Home Page

 

Music Reviews

Popular Music CDs - Part 26 - November, 1999

Graham Vine

Divider

Ratings:
Extraordinary
Good
Acceptable
Mediocre
Poor

Divider

"Jump Back - The Best of the Rolling Stones"

Rolling Stones

Virgin; CDV-2726

Performance: Star (605 bytes)Star (605 bytes)Star (605 bytes)
Audio: Star (605 bytes)Star (605 bytes)Star (605 bytes)Star (605 bytes)

Some say the Rolling Stones' best years were already behind them by 1971; the year of the first of the songs included in "Jump Back", the best of the Rolling Stones are from that year to 1993. I cannot agree with that feeling and have little problem with the choice of material on the compilation.

But there are other reasons for adding Jump Back to one's collection - not just to have all these tracks together in one place. The music has been digitally remastered using the latest 20 bit technology, from the original masters. This process makes the songs much cleaner and clearer than has been available before. I was surprised at just how much raw energy these chaps pump out. In fact, it was too revealing, too rough, too raw in many places. The words are crystal-clear and indicate that they were carefully put
together and also show great sensitivity in the ballads.

The selection of songs is a fair representation of the years covered. My own preference would have been to cut down on the 'disco' tracks (9, 10, and 11) but then again, "Miss You" has always been a standard in anyone's book. To squeeze 18 tracks into the over 74 minutes on the album suggests the executive producer's problem was in what to leave out!

So overall it's a good compilation covering ballads through to good ole '60s-style R&B, showing how the Stones eschewed increasing sophistication in favor of variations on the theme of that raw rocking energy. And besides, who doesn't like a bit of rough from time to time . . .?

For reference, complete track listing:

1. Start Me Up
2. Brown Sugar
3. Harlem Shuffle
4. It's Only Rock 'n' Roll
5. Mixed Emotions
6. Angie
7. Tumbling Dice
8. Fool To Cry
9. Rock And A Hard Place
10. Miss You
11. Hot Stuff
12. Emotional Rescue
13. Respectable
14. Beast Of Burden
15. Waiting On A Friend
16. Wild Horses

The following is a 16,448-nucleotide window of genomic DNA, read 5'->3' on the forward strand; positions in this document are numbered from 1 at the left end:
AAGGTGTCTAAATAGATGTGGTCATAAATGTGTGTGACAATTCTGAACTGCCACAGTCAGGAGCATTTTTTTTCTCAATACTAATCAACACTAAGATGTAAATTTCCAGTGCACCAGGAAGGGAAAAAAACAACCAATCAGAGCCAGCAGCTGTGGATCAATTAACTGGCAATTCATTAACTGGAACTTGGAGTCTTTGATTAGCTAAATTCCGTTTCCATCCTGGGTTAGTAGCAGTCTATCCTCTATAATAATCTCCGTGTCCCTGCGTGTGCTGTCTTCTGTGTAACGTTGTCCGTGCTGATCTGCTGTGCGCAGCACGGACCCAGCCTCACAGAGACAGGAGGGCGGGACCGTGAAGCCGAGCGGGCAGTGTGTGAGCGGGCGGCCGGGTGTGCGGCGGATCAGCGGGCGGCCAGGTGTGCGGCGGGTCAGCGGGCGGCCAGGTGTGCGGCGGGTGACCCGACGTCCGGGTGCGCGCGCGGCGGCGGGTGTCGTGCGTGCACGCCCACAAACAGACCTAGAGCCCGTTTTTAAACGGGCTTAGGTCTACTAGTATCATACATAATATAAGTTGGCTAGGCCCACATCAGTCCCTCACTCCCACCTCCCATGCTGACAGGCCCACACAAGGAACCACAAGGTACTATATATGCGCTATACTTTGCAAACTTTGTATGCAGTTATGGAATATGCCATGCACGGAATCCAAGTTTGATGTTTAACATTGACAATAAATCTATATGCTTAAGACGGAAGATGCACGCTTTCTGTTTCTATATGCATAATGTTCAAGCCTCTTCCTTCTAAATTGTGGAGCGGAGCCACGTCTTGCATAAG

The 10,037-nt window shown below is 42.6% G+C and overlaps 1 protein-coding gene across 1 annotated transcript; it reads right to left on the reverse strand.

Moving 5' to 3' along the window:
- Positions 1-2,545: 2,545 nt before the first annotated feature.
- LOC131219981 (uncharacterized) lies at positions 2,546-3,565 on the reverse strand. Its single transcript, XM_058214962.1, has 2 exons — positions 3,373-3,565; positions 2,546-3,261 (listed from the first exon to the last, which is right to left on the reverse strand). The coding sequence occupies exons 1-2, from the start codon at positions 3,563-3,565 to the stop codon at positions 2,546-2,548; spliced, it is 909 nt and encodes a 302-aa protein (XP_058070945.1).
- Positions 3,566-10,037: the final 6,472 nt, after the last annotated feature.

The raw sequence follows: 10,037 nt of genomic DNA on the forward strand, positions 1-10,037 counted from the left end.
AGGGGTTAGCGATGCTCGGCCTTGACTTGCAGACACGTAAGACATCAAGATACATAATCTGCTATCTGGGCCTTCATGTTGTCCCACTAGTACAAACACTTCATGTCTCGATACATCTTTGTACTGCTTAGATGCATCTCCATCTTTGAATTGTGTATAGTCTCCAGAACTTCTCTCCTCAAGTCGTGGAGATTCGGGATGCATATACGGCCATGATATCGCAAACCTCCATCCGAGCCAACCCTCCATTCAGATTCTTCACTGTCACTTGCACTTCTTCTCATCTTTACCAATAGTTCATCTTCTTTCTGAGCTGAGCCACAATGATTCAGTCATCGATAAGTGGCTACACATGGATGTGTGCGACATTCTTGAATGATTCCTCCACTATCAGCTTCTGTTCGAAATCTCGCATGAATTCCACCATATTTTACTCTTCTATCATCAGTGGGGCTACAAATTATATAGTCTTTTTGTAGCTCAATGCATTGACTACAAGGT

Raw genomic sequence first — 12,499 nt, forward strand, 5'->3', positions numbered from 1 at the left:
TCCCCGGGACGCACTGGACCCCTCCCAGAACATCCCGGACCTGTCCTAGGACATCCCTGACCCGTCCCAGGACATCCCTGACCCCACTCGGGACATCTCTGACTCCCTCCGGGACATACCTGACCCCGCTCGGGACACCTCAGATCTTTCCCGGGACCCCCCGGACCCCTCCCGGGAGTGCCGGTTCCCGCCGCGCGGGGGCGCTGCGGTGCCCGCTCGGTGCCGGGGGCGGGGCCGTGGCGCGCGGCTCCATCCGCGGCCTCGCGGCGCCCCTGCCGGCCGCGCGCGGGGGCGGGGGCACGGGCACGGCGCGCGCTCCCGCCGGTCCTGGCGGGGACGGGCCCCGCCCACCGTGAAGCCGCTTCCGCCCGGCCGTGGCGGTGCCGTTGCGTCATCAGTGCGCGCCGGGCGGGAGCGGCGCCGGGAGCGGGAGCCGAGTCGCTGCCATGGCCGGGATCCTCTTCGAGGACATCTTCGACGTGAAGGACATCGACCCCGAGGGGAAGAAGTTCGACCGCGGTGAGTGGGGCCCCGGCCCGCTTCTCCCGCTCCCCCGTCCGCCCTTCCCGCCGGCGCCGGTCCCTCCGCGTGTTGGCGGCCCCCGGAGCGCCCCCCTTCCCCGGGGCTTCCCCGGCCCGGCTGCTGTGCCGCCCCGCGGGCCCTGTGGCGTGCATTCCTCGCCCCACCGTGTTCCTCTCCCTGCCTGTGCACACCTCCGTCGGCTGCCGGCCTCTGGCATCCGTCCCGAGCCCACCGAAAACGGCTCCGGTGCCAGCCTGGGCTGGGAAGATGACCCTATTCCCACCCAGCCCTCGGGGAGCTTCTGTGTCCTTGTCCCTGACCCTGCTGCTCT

17. Bitch
18. Undercover Of The Nighty

- GV -

Divider

"Sonic Brew"

Black Label Society

Spitfire; SPITCD-004

Performance: Star (605 bytes)Star (605 bytes)Star (605 bytes)
Audio: Star (605 bytes)Star (605 bytes)Star (605 bytes)

This is quite the LOUDEST album I've encountered for years. All the clues are there - the emphasis on *black* in the name and the label itself, the gothic script, the language used in the track listing which would, quite frankly, not be used in polite company.

Yes, this is very heavy rock. There is a deep grinding of fuzz guitar, plenty of activity most of the time and solid guitar riffs, together with some very angry-sounding vocals. It sounds skilful enough to this reviewer and it's almost as if each listening peels back the layers to allow you to hear what's going on deeper down in the tracks.

On many of the tracks there are sensitive acoustic parts, providing a nice contrast with the heavy rock. It also serves to show that the musicianship is of a high order, a point difficult to decide on merely from the loud passages. And that leads me on to my favorite track, an all-acoustic number called "Spoke In The Wheel". This is a track which would fit into any radio-programming, though specifically not as a sampler for the rest of the album.

The vocals are handled by, I suspect, Zakk Wylde; this has to remain as a suspicion as all the sleeve notes are couched in the terms of the liquor-brewing trade. It's rather like a cross between the Crash Test Dummies and The Sisters Of Mercy, so he keeps good company.